2017’s Helloween reunion exited the band’s fans who never really stopped requesting some sort of classical Helloween reunion.
The overwhelming demand for reunion with vocalist Michael Kiske and guitarist Kai Hansen comes despite the fact that the two have been in the band for only seven and five years respectively. Kiske’s replacement on vocals, Andi Deres has been fronting the band for quarter of the century, but the fact that it was with Kiske and Hansen that band created their most iconic albums always seemed to weigh most.
And then it happened, and we ended up with a band consisting of two vocalists, three guitarists, a bassist and a drummer. At the same time it did feel somewhat bitter that longtime guitarist Roland Grapow and drummer Uli Kusch were not part of this reunion. But despite that and the somewhat pompous nature of the of the reunion the band proved to be ready to take on the massive task, which they also cemented at last year’s Copenhell festival.
Since the reunion the band has released one new song and are currently working on a new album. In the meantime, a 3-disc live album came out to commemorate the tour.
The album is recorded in Madrid, Spain, with four bonus tracks recorded in selected European and South American cities. What you get is 24 tracks that mostly focus on Kiske-era and earlier Deris-era, but there also few tracks that fall out of that category such as early Helloween medley with Kai Hansen on vocals, (“Starlight / Ride the Sky / Judas / Heavy Metal Is the Law)” and dreadful “Are You Metal?”
The potential obstacle of too many people involved in this reunion was elegantly overcome live, but on the album more-is-more approach doesn’t work as well. The three guitars, two (and at times thee) lead vocalists, plus numerous backing vocalists was fun and well controlled when experienced live, but on this album, it becomes messy and unbalanced. Some of the fun aspects from the show just don’t translate in this sonic experience, like the fact that the two main singers share the vocal duties on majority of songs. This spoils the flow of the songs and while Deris’ vocal performance has lately gotten better he’s still dragging miles behind from Kiske, who is simply one of the finest singers in the history of the genre. The lack of balance between two, often results in songs that lose the feeling of the whole and make it harder for listener to immerse into.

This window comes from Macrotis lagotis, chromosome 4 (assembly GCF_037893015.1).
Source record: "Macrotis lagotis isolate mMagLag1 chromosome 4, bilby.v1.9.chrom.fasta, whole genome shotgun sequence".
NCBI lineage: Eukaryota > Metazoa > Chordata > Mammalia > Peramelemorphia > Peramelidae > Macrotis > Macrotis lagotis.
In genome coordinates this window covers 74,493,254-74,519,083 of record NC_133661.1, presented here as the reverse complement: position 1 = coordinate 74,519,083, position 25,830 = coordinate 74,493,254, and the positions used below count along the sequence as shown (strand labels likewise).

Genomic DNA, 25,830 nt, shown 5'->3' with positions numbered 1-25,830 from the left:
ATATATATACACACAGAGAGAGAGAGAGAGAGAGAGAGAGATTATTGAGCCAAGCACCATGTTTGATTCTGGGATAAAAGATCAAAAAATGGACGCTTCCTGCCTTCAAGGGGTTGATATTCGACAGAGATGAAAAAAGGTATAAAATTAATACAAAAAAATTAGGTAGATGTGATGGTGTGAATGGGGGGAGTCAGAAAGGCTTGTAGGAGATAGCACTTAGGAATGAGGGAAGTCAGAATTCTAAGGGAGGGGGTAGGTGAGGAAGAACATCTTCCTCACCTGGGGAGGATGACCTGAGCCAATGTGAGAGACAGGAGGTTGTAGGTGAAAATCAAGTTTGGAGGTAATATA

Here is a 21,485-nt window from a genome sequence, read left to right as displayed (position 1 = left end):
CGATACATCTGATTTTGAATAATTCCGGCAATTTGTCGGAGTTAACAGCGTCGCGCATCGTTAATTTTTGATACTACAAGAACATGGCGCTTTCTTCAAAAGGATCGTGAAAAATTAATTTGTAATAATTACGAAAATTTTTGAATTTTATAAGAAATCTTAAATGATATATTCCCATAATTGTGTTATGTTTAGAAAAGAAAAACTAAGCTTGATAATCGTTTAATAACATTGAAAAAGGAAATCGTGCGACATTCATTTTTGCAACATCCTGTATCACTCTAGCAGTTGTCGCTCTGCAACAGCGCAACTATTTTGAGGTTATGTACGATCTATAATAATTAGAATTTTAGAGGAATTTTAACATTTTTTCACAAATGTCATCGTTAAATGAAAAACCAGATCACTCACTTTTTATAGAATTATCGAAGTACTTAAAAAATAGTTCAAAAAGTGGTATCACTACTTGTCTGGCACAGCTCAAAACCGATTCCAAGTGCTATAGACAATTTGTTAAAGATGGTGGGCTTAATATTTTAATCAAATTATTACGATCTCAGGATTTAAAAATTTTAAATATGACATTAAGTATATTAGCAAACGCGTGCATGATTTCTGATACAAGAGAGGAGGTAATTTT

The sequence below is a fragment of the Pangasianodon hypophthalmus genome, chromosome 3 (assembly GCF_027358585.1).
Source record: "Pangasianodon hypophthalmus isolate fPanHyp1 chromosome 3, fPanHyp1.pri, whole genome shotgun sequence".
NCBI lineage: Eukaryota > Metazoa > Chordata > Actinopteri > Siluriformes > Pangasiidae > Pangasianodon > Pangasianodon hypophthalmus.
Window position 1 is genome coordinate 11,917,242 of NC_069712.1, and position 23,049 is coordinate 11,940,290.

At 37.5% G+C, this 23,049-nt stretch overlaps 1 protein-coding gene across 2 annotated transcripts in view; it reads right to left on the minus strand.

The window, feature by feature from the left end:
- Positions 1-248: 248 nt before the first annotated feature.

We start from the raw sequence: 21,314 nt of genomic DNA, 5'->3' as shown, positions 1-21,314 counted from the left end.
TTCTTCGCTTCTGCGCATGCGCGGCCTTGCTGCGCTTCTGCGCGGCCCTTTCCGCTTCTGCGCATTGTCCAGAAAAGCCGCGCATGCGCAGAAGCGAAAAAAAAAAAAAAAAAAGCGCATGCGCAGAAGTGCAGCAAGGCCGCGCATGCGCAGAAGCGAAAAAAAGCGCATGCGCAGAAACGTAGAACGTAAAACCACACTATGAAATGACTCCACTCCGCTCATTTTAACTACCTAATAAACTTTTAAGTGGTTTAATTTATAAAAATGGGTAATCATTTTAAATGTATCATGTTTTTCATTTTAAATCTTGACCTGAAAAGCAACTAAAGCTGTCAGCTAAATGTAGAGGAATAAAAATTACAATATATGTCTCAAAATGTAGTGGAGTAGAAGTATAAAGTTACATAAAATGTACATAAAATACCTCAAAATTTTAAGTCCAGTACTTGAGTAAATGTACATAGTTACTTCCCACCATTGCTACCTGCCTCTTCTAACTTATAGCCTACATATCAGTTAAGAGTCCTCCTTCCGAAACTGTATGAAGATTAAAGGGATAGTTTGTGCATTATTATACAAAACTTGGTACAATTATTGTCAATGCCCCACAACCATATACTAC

As mentioned before Deris does a solid job, but Kiske overshadows just about all the remaining aspects of this album, including when he sings “Deris’ songs”.
So the absolute highlight of this album is Michale Kiske’s outstanding skill and the dynamics in his singing are still staggering. This goes for height notes as well as low. He completely steals the picture during the second chorus of Deris-era ballad “Forever And One”, where the warmth in his low-end notes is just as outstanding as his interpretation of this classic Helloween song. Moments like that and the fact that we get to hear him sing “Keeper Of The Seven Keys” make worthy investing into this recording.
Musically there is not much to complain about, the band plays well, but sonically the album lacks the live feel and balance. This partially because of the production and over-compressing. Drum sound is miles away from decant genuine live sound and hearing the drums alone in the beginning of already weak “Rise And Fall” or in the middle of “Eagle Fly Free” is almost painful. Not because they sound unprofessional, but because they sound sterile.
Helloween has always been somewhat clumsy when it comes to introducing the songs and verbally communicating with the crowd and United Alive in Madrid is not an exception. Examples are many, but Hansen’s introduction to his medley is truly gut-wrenching as is the failed timing between Deris’ introduction to “I’m Alive” and the actual start of the song.
Helloween pulled this reunion off exceptionally well, live, but that doesn’t translate into this live recording where many of aspects just don’t work. Seeing Hansen, Deris and Kiske ping-pong the vocals on “How Many Tears” live was fun but live it’s just messy and highly uneven. The album lacks live feel even more so than the previous two live Helloween albums.
Back in 1989 the band the band at height of their career released a live EP entitled Live in the U.K., which is a not only a immaculate example of how to translate the Helloween’s live show onto an audio recording, but also one of the finest examples of live recording within the genre. Unfortunately the band never released the full recording of it, and the attempts to release a worthy Helloween live release since has failed each and every time. We can only hope that the band will keep on playing those good live shows and that that one day they will release the full version of Live in the U.K. which is THE live recording that does this band and its legacy justice.